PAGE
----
Worldcoin: Is Your Eye the Key to Wealth or your Doom?
A cryptocurrency that uses biometric identification to distribute basic income. Understand the controversies surrounding its privacy and security implications.
What is Worldcoin?
Worldcoin is a new controversial cryptocurrency created by Sam Altman, the head of OpenAI. The idea is to give Worldcoin to every person on Earth and to ensure everyone gets their fair share, Worldcoin has a unique way of checking who you are. It does so by scanning your eye's iris.
The Problem Worldcoin is Trying to Solve
Worldcoin is trying to solve a tricky problem. If you want to give something to every person on Earth, how do you ensure each person only gets one share? And how do you do this without knowing exactly who they are? Worldcoin's answer is a device called "the Orb", and if you watch the pictures you might think it's something that came straight out of a Terminator movie. However, that's not the case (at least we hope so), instead, it's a device that scans your eye to confirm you're a real and unique human being.
How does the Orb Work? The Orb is a device that scans your eye. It uses this scan to create a unique ID for the user, which is then linked to your Worldcoin account. The plan is to make lots of Orbs and give them out worldwide. By doing so, anyone could get an ID and receive their share of Worldcoin Tokens.
Concerns About Privacy and Security: Not everyone is happy with Worldcoin's plan, for example just recently Kenya suspended Worldcoin's operations. Plenty of people are worried about privacy, saying that the information the Orb collects could be used in ways that undermine people's privacy. Many are instead worried about security, believing that the Orb could be hacked and the information used to create fake IDs or that people could be forced to use it against their will, especially in countries with strict governments.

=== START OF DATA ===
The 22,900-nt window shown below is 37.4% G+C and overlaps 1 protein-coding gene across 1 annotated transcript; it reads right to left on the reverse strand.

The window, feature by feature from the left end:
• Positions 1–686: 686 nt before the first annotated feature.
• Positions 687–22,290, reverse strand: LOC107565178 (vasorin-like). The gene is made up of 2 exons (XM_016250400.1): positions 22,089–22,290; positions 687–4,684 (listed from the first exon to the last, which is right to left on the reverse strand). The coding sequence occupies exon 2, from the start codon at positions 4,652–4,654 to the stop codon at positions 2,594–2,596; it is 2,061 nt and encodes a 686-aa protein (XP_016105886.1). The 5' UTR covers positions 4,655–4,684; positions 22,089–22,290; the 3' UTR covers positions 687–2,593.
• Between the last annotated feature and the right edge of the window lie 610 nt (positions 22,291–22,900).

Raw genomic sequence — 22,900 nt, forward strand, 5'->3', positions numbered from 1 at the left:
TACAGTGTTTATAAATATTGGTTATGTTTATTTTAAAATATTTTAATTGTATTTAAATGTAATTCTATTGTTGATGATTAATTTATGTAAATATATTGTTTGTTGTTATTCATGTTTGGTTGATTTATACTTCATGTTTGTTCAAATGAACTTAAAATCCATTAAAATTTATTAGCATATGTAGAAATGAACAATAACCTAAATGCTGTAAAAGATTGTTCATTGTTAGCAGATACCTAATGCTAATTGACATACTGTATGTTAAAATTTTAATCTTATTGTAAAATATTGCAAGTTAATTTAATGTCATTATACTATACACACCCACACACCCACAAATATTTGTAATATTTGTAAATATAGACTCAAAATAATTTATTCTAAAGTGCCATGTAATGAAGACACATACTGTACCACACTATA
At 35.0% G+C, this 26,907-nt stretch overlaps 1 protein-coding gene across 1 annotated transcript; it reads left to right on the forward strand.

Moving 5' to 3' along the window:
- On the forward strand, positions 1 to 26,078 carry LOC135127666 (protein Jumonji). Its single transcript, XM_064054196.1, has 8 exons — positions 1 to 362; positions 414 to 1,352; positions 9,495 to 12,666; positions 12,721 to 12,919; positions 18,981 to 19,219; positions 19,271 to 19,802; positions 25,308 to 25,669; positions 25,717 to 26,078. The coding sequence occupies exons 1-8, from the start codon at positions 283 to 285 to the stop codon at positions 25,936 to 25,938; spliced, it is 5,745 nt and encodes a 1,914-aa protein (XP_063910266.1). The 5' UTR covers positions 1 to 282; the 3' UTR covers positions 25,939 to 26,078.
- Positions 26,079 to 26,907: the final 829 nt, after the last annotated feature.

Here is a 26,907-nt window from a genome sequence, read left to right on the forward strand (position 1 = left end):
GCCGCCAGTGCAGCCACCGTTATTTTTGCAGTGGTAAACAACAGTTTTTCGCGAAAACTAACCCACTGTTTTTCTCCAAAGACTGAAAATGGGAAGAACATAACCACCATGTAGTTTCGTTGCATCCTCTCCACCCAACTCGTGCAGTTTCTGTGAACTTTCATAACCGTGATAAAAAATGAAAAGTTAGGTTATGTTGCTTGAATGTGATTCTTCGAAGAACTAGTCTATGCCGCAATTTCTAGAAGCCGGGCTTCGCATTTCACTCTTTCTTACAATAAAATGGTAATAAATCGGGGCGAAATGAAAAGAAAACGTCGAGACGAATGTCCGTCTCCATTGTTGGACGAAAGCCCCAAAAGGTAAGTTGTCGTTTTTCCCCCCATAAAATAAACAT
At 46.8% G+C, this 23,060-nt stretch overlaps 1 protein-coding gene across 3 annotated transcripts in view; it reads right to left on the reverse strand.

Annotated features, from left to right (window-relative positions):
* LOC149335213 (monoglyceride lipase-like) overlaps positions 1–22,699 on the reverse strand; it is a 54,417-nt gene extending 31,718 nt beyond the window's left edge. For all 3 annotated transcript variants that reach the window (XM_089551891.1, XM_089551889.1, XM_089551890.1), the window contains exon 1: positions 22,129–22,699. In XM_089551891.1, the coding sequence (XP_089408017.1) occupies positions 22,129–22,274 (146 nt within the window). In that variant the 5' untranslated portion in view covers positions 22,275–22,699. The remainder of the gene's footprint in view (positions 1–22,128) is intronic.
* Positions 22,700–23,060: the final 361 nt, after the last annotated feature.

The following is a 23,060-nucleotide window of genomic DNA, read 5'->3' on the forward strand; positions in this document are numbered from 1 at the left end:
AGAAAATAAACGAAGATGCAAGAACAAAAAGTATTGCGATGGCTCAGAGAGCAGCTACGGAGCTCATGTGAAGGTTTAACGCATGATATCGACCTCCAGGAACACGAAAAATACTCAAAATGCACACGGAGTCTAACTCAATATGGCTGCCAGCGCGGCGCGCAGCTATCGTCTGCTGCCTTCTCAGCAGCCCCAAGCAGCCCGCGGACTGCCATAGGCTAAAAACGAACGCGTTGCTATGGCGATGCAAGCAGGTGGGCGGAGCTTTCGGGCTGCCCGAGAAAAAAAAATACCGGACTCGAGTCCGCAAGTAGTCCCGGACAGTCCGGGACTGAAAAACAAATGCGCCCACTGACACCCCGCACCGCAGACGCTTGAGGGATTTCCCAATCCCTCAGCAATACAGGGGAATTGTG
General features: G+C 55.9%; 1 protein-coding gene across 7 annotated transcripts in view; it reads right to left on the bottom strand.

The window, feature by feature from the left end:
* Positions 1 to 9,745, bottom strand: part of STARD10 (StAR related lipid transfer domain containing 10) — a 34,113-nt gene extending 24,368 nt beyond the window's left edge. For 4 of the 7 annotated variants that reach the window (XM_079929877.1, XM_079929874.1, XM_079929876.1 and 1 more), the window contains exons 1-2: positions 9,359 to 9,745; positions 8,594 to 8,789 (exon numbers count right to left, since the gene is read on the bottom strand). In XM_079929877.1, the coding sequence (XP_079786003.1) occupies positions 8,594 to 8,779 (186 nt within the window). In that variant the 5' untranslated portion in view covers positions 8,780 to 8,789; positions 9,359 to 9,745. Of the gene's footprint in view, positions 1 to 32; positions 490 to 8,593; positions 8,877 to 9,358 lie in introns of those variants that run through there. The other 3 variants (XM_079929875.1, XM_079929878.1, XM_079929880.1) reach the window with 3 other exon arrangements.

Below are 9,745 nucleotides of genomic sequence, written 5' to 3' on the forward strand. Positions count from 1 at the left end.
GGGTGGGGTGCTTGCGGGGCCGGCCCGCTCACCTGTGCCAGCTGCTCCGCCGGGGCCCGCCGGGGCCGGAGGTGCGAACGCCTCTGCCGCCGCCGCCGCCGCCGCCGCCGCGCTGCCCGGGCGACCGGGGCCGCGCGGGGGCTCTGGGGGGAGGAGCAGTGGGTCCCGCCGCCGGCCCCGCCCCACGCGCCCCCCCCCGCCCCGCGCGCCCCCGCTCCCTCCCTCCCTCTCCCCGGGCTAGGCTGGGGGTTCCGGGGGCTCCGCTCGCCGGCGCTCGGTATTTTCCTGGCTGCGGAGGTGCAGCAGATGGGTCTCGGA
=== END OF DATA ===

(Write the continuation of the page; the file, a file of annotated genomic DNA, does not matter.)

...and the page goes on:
The Potential Benefits of Worldcoin: Despite the controversy, Worldcoin could bring some significant benefits. Providing a basic income could help to reduce poverty and inequality, and its unique approach to checking who's who could lead to new ways of managing digital identity and sharing resources.
The UK's Concerns About Worldcoin
The UK's Information Commissioner's Office (ICO), which looks after privacy, has started an investigation into Worldcoin. The ICO has said that Worldcoin's operations should be consensual and accessible and that people should be able to leave the project without affecting their privacy.
If Worldcoin doesn't meet specific standards set by the ICO, it could be fined up to 17.5 million pounds or 4% of the company's turnover. This isn't an empty threat as in April, the ICO fined TikTok 12.7 million pounds for breaking rules about the data of underage users.
In response to the ICO's comments, Worldcoin has declared on its official website that it follows all laws and rules about collecting and transferring biometric data, including the European General Data Protection Regulation (GDPR). However, things could get more complicated because the GDPR may not apply in the UK anymore because of Brexit.
Despite the ICO's investigation, Worldcoin continues to launch worldwide, including in the UK. The project's devices, known as Orbs, which scan a user's eye in exchange for a World ID, are already in three locations in London. This situation is a reminder of the complex rules and regulations that digital money projects must follow.
Worldcoin is a bold vision for the future of digital money and identity, but it's important to remember the potential downsides. As digital identities become increasingly a part of our lives, we must think carefully about privacy and security and how these kinds of "futuristic" projects could impact our future. Only by addressing these concerns can we make sure that projects like Worldcoin can deliver on their promises without compromising our fundamental rights.